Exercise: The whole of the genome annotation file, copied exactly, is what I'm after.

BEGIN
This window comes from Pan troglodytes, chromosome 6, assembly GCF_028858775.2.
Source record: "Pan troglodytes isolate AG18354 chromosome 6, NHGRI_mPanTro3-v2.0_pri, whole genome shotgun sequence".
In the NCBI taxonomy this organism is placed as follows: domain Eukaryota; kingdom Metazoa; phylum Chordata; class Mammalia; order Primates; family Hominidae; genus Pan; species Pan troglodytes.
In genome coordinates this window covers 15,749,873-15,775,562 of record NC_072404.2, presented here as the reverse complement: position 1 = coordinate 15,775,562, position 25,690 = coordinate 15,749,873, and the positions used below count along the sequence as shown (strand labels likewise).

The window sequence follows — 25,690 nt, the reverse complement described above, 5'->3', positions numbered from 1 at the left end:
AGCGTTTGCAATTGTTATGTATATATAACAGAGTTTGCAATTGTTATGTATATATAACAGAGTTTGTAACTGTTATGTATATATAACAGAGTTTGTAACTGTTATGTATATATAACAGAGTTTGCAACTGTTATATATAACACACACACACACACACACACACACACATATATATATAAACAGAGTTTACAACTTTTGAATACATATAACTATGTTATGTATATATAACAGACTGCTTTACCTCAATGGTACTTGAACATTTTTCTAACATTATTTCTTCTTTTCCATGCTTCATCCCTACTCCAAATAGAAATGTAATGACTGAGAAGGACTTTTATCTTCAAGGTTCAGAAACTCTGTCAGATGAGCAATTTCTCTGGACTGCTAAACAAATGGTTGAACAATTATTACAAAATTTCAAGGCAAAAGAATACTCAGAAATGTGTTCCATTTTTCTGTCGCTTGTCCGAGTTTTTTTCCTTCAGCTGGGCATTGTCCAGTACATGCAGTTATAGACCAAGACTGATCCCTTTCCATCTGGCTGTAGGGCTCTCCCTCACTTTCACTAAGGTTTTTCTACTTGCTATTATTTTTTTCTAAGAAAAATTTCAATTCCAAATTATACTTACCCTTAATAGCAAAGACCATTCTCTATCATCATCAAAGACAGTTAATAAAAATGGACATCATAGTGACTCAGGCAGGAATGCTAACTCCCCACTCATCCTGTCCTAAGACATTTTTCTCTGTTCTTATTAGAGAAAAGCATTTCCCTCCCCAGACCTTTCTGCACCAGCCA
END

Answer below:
This window comes from Pan troglodytes, chromosome 6, assembly GCF_028858775.2.
Source record: "Pan troglodytes isolate AG18354 chromosome 6, NHGRI_mPanTro3-v2.0_pri, whole genome shotgun sequence".
In the NCBI taxonomy this organism is placed as follows: domain Eukaryota; kingdom Metazoa; phylum Chordata; class Mammalia; order Primates; family Hominidae; genus Pan; species Pan troglodytes.
In genome coordinates this window covers 15,749,873-15,775,562 of record NC_072404.2, presented here as the reverse complement: position 1 = coordinate 15,775,562, position 25,690 = coordinate 15,749,873, and the positions used below count along the sequence as shown (strand labels likewise).

The window sequence follows — 25,690 nt, the reverse complement described above, 5'->3', positions numbered from 1 at the left end:
AGCGTTTGCAATTGTTATGTATATATAACAGAGTTTGCAATTGTTATGTATATATAACAGAGTTTGTAACTGTTATGTATATATAACAGAGTTTGTAACTGTTATGTATATATAACAGAGTTTGCAACTGTTATATATAACACACACACACACACACACACACACACATATATATATAAACAGAGTTTACAACTTTTGAATACATATAACTATGTTATGTATATATAACAGACTGCTTTACCTCAATGGTACTTGAACATTTTTCTAACATTATTTCTTCTTTTCCATGCTTCATCCCTACTCCAAATAGAAATGTAATGACTGAGAAGGACTTTTATCTTCAAGGTTCAGAAACTCTGTCAGATGAGCAATTTCTCTGGACTGCTAAACAAATGGTTGAACAATTATTACAAAATTTCAAGGCAAAAGAATACTCAGAAATGTGTTCCATTTTTCTGTCGCTTGTCCGAGTTTTTTTCCTTCAGCTGGGCATTGTCCAGTACATGCAGTTATAGACCAAGACTGATCCCTTTCCATCTGGCTGTAGGGCTCTCCCTCACTTTCACTAAGGTTTTTCTACTTGCTATTATTTTTTTCTAAGAAAAATTTCAATTCCAAATTATACTTACCCTTAATAGCAAAGACCATTCTCTATCATCATCAAAGACAGTTAATAAAAATGGACATCATAGTGACTCAGGCAGGAATGCTAACTCCCCACTCATCCTGTCCTAAGACATTTTTCTCTGTTCTTATTAGAGAAAAGCATTTCCCTCCCCAGACCTTTCTGCACCAGCCA